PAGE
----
5. Bess*

    #2 — is the reason why you want to telecommute so you can do other (paid) work at the same time? If so, the internships will most certainly not allow you to do that. Paid or not, when you have agreed to do a job, you have agreed to do only that job, not that job and something else.

    However, you should ask whether work hours can be flexible so you can fit in a paid job in your off hours. Many unpaid internships are amenable to that because employers really do know that their interns need to pay the bills. But the paid work should be done *separately* from the time you spend doing your internship. If you absolutely cannot afford to do an unpaid internship without spending some of your internship time doing paid work, then you cannot afford to take the internship.

    1. Sally*

      # 2

      Surely they should be providing expenses, if you’re worried about spending money on travel?

      If it is because you want to spend time worknig a paid job, then this is unreasonable, they have hired you to be there (paid or unpaid) and not working for someone else.

      1. Elizabeth*

        Is it common for internships to pay expenses that a normal job wouldn’t reimburse? I don’t get reimbursed for the cost of my commute, which I think makes sense – it wasn’t their decision how close to the job I lived.

        Unless by “travel” you were talking more about business trips, in which case, yes, employers should cover those expenses whether the employee is paid or unpaid. Also, sometimes employers partially subsidize taking public transit, but that’s to incentivize that behavior.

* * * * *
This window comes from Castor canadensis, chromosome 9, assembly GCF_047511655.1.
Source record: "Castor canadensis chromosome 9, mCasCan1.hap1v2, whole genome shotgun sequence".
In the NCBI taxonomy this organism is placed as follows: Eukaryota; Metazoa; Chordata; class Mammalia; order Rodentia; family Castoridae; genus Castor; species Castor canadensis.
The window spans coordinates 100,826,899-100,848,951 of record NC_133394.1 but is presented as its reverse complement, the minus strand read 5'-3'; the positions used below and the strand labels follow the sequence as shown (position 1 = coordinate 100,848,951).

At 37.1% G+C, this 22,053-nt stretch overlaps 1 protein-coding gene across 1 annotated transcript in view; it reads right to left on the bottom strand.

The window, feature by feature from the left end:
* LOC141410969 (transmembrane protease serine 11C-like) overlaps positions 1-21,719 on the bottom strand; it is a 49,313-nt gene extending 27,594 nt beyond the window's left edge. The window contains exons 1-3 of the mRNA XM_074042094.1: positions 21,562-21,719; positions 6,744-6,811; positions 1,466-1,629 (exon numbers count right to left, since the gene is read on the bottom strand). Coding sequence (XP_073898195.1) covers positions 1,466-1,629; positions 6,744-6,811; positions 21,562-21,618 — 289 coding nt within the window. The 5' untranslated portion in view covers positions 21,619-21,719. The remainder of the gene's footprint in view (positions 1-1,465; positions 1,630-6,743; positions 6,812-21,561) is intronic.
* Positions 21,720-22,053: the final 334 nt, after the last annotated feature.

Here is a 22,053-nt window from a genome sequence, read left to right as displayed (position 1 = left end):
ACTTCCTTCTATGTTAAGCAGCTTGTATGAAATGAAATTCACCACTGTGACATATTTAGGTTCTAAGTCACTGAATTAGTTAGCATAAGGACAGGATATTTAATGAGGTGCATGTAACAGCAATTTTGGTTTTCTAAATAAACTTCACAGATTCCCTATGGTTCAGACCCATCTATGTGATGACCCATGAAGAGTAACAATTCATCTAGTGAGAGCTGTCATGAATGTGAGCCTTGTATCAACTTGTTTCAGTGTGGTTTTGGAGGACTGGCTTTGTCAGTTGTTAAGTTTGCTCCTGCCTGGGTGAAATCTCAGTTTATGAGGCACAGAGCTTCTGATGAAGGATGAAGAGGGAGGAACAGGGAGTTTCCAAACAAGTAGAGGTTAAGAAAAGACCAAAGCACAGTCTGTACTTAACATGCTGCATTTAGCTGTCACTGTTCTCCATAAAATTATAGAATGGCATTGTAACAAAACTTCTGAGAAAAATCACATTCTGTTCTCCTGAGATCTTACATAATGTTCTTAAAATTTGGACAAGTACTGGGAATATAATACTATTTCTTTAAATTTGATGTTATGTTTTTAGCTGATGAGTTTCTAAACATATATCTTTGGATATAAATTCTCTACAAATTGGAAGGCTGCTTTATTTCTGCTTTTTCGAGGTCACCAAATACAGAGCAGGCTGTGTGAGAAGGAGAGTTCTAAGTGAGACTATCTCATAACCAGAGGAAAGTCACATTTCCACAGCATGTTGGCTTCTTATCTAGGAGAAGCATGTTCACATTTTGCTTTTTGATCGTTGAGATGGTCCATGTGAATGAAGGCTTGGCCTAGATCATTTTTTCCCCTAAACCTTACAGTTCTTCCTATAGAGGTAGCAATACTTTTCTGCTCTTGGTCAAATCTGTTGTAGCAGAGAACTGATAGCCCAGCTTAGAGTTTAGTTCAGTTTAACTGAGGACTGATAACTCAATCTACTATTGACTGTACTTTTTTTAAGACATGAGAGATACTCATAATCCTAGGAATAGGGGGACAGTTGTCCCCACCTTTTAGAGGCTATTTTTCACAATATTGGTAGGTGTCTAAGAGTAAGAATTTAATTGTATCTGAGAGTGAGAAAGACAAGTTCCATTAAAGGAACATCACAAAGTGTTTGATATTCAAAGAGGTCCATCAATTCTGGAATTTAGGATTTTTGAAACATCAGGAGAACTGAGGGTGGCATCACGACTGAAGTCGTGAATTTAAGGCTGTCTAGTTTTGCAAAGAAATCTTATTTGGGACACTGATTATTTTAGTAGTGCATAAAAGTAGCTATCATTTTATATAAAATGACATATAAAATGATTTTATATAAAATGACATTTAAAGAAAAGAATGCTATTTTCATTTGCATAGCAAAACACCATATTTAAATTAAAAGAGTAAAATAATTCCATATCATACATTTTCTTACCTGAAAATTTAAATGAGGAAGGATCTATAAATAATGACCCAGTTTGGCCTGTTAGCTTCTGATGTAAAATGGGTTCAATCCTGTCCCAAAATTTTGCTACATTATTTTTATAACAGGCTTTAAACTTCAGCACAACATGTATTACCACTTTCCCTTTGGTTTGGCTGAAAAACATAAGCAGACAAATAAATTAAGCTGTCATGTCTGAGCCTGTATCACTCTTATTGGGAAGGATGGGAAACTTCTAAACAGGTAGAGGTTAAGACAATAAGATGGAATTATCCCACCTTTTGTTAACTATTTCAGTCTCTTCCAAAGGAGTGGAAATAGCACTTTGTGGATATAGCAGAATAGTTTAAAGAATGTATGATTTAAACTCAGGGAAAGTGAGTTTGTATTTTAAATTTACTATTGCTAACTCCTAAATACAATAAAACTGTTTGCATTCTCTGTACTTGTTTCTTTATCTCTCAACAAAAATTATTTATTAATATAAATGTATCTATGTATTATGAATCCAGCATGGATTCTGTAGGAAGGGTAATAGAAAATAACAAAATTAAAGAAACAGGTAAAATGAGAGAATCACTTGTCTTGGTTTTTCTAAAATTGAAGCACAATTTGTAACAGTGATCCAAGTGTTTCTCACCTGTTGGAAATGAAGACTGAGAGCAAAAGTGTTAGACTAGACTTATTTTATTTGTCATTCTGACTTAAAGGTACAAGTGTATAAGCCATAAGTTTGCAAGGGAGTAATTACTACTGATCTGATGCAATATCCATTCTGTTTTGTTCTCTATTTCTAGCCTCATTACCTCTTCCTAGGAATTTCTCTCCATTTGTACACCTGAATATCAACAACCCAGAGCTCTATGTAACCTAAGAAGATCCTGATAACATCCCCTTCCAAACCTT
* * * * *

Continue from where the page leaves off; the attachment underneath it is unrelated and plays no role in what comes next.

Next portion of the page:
1. Ann O'Nemity*

          Some *unpaid* internships offer a small stipend that are intended to subsidize commuting, parking, and other expenses incurred by the intern while they’re working for free. In my experience, it’s not reimbursement (interns aren’t turning in receipts); it’s a lump sum regardless of what the actual expenses are.

          And of course you’re not reimbursed for the cost of your commute – you’re actually getting a paycheck for the work you’re doing. It’s not the same thing at all.

          1. JT*

            My org covers public transportation up to about $15/day. We don’t ask for receipts, but the amount is tied to actual costs. That is, those that take longer distance commuter rail or buses get more than the ones take just the subway or local buses.

  6. The IT Manager*

    #4 – I find this to be an interesting topic for discussion, but I have more questions than answers.